Polly Findlay pulls out all the stops for her visually enticing production of Macbeth for the Royal Shakespeare Company.
The cursed Scottish play has been exerting its influence over the country’s major theatres with the National’s gloomy, eco-friendly, show starring Rory Kinnear and a lot of used black plastic sheeting, getting a roasting.
But the RSC’s version, starring Christopher Eccleston and Niamh Cusack as the murderous Macbeths, fares better.
It’s not perfect. Eccleston, a rather thuggish thane, looks ill at ease and sounds uncomfortable with the speeches, his mouth over-emphasising every Shakespearean sentence.
But the production as a whole works well with some nice touches and a few distractions from Findlay.
She bigs up the role of Hell’s gatekeeper, The Porter, and Michael Hodgson is so superbly sinister and riveting that it is impossible to take your eyes off him.
Scenes ae being played out centre stage in the vast Royal Shakespeare Theatre and your gaze wanders to the back where he is chalking on its walls, trying to keep a tally of the dead and doomed. Frankly, I don’t think he has enough brickwork.
For long time he haunts the water cooler, benignly observing, watching with indifference the sudden and extreme power-plays from Scotland’s bloodiest leaders.
It’s clear that Findlay is a big fan of schlock horror movies. The Porter is straight out of central casting for weirdos, and the sort of parts that used to go onscreen to the eccentric Crispin Glover.
Hodgson, oily hair slicked down, clothes too short and wearing a red plastic watch that initiates a large digital countdown clock above the stage, frequently wipes away the saliva from his mouth with a sideways swipe, or pats down a stray hair.
Both menacing and cruelly comical, less drunk with alcohol and more with unholy power and precognition, here he is not so clownish and all the better for it.
The second major distraction is that clock. Why didn’t it start at the commencement of the play? Why so prominent? I found my eye wandering up to it as the drama progressed.
But it plays a huge part, coupled with initially imperceptable sound effects, in a thrilling finale which has you on the edge of your seat. Very filmic, very Tarentino, and superbly timed.
The production’s weaknesses, for me, come right at the start with the decision to cast the witches as three little girls, dressed in onsies and slipper boots, who looked as forbidding as..well, the neighbour’s six-year-old.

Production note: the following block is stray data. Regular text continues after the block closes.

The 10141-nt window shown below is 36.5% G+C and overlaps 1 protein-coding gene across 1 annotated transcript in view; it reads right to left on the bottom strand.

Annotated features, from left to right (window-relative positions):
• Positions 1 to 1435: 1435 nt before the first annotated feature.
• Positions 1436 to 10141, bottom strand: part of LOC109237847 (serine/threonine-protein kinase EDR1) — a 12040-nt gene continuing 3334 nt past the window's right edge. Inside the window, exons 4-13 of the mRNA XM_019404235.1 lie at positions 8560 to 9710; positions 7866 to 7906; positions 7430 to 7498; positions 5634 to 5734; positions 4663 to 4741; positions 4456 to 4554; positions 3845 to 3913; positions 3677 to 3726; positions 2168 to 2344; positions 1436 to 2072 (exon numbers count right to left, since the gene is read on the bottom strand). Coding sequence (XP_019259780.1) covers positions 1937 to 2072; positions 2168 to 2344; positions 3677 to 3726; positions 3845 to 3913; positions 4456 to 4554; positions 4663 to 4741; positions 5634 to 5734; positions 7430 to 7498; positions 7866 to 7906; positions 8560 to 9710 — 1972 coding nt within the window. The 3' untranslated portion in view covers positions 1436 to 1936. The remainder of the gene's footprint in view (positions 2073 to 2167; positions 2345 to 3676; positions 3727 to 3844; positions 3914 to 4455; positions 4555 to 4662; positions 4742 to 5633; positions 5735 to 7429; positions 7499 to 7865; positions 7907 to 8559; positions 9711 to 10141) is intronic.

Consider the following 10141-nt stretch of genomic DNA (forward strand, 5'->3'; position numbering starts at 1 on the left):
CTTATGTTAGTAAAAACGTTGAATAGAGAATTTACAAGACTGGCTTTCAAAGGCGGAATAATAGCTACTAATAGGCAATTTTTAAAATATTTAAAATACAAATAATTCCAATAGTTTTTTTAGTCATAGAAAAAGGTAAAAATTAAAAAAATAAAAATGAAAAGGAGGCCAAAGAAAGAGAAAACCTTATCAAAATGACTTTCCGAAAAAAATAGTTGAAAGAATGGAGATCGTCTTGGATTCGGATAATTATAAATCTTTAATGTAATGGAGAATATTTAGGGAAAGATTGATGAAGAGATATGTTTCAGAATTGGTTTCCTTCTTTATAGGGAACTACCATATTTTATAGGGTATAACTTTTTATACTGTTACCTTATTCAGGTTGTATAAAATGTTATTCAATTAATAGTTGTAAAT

Why would a burly and bloodied soldier be so terrified? They were hardly Carrie’s or Carol Anne’s.
Eccleston is credible as a soldier, his muscular build and weathered face perfectly suited to hand-to-hand bloody conflict.
But he appears overwhelmed by the demands of acting to a live audience with some of Macbeth’s major speeches prompting titters in the audience rather than rapt attention.
Cusack makes a lively and, unusually, vulnerable Lady M.
I was initially baffled by Findlay setting the play in what appears to be the late 1970s/ early 1980s.
It’s not a very glamorous decade and most of the cast look like they have been kitted out at C & A or BHS.
Poor Edward Bennett, as Macduff, is particularly burdened with the boring accountant look, and it seems to drain his character of life.
But, what the era does offer is an explanation for Lady Macbeth’s sudden mental decline, with the provision of a harrowing recording on a Walkman.
Bennett, who always rises to the occasion at the RSC, only has one major speech and it is powerfully delivered.
What is unconscionable is the reaction of Luke Newberry’s Malcolm at hearing about the slaughter of Macduff’s family.
While Bennett acts his socks off Malcolm stands there, hands in his pockets, showing no emotion whatsoever. And we back him to be king? Humph. A bit of compassion wouldn’t go amiss.
Fly Davis’s design which includes flickering neon lighting, a letterbox mezzanine which robs the cast of their clear voices, and huge quotations above, that offers up the production almost in chapter form, isn’t for purists but I rather liked it.
There is more than a nodding reference to horror movies which is inevitable. Can there be a more gory Shakespearean thriller (okay, perhaps Titus Andronicus)?
Macbeth’s get-together with the grey ghosts that have been slain by both he and his henchmen, is pure gallows humour.
And the reaction to his wife’s death is chilling and manic, a final, visual, acknowledgement at how unbalanced and unhinged he has become.
His final scenes, fighting a battle to the death with distraught penpusher, Macduff, is accompanied by the beat of a heart, in the last throes of existence, and falling snow. I was mesmerised.
Macbeth runs at the Royal Shakespeare Theatre until September 18. It transfers to London’s Barbican Centre, running from October 15 -January 18, and it is being broadcast live to cinemas this Wednesday, April 11.